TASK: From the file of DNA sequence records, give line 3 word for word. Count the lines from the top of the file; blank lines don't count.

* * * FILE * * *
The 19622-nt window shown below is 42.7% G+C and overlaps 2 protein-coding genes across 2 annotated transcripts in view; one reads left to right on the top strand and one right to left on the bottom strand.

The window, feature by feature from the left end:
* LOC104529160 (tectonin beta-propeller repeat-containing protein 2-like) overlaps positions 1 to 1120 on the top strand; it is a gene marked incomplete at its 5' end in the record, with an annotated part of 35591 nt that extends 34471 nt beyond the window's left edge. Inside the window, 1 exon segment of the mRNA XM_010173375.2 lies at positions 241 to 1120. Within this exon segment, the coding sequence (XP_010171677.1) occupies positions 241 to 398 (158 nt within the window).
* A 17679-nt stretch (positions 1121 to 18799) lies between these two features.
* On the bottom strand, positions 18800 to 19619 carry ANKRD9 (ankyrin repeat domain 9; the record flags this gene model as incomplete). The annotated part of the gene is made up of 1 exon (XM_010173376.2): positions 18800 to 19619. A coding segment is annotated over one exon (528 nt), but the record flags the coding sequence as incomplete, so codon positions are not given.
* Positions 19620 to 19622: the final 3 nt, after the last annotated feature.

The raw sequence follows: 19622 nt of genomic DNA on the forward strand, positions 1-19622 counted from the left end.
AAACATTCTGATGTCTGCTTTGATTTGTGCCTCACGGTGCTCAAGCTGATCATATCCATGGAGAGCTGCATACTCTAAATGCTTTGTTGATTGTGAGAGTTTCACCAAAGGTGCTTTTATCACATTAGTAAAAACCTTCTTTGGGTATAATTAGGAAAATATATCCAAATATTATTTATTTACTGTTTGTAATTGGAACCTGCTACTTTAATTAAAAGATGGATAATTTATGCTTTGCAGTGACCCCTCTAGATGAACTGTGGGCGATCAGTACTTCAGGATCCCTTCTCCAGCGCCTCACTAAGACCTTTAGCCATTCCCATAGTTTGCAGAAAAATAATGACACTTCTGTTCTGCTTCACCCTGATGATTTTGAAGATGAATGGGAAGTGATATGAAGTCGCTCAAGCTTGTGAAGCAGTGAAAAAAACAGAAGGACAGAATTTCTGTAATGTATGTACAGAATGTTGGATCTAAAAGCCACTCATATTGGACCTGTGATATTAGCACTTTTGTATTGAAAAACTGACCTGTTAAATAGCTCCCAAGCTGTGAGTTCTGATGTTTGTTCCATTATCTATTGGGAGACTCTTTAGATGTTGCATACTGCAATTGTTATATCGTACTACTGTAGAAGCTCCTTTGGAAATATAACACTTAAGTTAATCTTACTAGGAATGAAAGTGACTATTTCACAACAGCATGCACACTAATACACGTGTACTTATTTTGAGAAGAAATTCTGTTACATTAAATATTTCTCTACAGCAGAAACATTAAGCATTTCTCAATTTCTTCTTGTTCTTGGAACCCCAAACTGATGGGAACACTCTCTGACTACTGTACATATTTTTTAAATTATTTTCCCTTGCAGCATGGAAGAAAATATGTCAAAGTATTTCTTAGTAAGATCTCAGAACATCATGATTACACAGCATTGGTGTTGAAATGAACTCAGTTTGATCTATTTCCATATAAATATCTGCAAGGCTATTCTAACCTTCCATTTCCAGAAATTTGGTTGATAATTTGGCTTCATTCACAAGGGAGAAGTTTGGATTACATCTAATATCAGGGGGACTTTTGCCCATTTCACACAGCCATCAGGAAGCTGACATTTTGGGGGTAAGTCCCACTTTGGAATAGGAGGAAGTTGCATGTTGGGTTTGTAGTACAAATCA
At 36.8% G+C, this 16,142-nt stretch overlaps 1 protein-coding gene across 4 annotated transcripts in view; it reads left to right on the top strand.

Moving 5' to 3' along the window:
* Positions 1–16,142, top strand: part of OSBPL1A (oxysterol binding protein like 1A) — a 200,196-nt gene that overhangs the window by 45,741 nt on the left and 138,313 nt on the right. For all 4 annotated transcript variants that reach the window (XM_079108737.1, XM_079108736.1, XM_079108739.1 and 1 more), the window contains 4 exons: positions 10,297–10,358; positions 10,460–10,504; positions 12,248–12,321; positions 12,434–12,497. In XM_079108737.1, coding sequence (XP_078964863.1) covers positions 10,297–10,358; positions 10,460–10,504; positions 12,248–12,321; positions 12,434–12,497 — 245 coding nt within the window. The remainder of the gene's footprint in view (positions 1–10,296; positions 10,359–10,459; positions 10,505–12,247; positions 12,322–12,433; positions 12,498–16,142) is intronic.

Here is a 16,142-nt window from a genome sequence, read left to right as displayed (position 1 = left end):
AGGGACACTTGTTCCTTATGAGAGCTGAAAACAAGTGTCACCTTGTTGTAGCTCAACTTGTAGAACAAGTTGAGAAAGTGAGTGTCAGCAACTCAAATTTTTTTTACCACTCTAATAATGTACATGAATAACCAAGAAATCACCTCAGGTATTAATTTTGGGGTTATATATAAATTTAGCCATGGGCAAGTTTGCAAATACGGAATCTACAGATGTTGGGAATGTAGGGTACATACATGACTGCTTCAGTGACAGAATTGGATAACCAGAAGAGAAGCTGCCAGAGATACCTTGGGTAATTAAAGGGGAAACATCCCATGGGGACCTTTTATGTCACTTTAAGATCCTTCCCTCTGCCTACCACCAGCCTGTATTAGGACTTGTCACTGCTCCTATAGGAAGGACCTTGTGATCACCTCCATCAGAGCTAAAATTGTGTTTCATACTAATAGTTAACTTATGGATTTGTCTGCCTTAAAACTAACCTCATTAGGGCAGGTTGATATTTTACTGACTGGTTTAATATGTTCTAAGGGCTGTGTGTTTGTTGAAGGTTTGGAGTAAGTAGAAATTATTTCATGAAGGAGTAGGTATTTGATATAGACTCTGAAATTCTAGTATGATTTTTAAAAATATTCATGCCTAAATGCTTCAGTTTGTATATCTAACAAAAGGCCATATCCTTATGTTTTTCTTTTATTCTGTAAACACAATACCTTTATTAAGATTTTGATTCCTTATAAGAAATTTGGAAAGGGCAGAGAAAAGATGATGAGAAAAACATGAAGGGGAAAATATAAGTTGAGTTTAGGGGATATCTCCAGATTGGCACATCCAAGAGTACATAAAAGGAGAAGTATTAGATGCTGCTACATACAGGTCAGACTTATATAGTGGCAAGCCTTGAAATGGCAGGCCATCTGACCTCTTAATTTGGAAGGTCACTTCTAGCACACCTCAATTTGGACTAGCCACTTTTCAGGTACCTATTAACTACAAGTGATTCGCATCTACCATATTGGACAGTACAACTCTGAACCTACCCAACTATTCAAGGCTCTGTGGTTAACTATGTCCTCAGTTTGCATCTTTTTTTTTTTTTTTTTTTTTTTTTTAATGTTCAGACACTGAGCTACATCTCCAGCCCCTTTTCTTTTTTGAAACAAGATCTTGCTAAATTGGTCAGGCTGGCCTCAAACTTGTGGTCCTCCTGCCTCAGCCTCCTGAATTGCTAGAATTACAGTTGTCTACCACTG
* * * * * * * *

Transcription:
* LOC104529160 (tectonin beta-propeller repeat-containing protein 2-like) overlaps positions 1 to 1120 on the top strand; it is a gene marked incomplete at its 5' end in the record, with an annotated part of 35591 nt that extends 34471 nt beyond the window's left edge. Inside the window, 1 exon segment of the mRNA XM_010173375.2 lies at positions 241 to 1120. Within this exon segment, the coding sequence (XP_010171677.1) occupies positions 241 to 398 (158 nt within the window).